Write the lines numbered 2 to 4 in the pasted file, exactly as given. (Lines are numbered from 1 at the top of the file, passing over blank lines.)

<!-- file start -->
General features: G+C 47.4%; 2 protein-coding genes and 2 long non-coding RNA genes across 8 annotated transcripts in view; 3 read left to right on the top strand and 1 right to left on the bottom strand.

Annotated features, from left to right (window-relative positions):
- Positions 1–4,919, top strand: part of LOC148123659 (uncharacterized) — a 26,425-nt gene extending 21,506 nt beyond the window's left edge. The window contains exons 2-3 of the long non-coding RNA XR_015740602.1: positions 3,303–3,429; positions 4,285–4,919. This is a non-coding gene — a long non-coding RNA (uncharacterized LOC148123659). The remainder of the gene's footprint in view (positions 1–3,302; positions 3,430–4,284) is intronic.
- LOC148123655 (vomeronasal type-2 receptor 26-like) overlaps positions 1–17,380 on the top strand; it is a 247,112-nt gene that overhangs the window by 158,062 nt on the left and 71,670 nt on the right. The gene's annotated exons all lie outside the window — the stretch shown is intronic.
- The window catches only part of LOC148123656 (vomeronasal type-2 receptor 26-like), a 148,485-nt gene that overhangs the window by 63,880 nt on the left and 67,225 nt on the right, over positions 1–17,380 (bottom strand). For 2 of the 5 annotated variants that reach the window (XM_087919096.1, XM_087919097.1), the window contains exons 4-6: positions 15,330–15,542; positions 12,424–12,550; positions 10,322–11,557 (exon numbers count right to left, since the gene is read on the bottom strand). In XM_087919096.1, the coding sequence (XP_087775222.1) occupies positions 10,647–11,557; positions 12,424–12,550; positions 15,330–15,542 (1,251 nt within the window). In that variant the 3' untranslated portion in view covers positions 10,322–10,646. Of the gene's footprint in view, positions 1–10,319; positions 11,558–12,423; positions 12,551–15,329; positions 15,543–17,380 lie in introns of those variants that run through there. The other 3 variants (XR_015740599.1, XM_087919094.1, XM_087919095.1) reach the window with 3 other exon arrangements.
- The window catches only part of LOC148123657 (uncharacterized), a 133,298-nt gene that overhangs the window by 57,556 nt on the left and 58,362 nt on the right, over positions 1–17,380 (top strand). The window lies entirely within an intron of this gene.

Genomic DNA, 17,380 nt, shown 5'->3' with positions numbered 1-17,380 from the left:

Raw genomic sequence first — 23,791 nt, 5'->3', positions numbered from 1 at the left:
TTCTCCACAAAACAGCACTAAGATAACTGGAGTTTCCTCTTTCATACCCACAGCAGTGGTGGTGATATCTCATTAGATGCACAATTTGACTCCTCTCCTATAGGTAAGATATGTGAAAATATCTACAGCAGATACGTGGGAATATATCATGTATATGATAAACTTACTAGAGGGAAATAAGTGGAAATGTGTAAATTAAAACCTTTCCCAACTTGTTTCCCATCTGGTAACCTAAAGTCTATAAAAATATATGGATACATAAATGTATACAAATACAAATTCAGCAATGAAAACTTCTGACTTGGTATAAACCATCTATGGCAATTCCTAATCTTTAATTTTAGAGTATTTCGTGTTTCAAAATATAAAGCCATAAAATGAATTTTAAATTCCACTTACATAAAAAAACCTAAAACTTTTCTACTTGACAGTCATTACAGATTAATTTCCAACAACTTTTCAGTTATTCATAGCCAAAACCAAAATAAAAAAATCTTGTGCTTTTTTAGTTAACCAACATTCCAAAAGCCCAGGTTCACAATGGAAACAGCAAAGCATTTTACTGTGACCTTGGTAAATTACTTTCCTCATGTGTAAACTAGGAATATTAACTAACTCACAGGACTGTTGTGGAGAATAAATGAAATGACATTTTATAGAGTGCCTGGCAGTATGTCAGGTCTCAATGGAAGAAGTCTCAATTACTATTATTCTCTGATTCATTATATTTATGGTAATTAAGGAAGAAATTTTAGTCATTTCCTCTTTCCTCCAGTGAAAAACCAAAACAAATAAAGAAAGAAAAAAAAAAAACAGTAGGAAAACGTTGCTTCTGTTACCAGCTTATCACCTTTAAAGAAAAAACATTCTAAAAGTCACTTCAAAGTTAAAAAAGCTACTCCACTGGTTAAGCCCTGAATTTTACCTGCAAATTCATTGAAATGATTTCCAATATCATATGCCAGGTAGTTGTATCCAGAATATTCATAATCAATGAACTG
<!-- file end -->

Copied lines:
Annotated features, from left to right (window-relative positions):
- Positions 1–4,919, top strand: part of LOC148123659 (uncharacterized) — a 26,425-nt gene extending 21,506 nt beyond the window's left edge. The window contains exons 2-3 of the long non-coding RNA XR_015740602.1: positions 3,303–3,429; positions 4,285–4,919. This is a non-coding gene — a long non-coding RNA (uncharacterized LOC148123659). The remainder of the gene's footprint in view (positions 1–3,302; positions 3,430–4,284) is intronic.
- LOC148123655 (vomeronasal type-2 receptor 26-like) overlaps positions 1–17,380 on the top strand; it is a 247,112-nt gene that overhangs the window by 158,062 nt on the left and 71,670 nt on the right. The gene's annotated exons all lie outside the window — the stretch shown is intronic.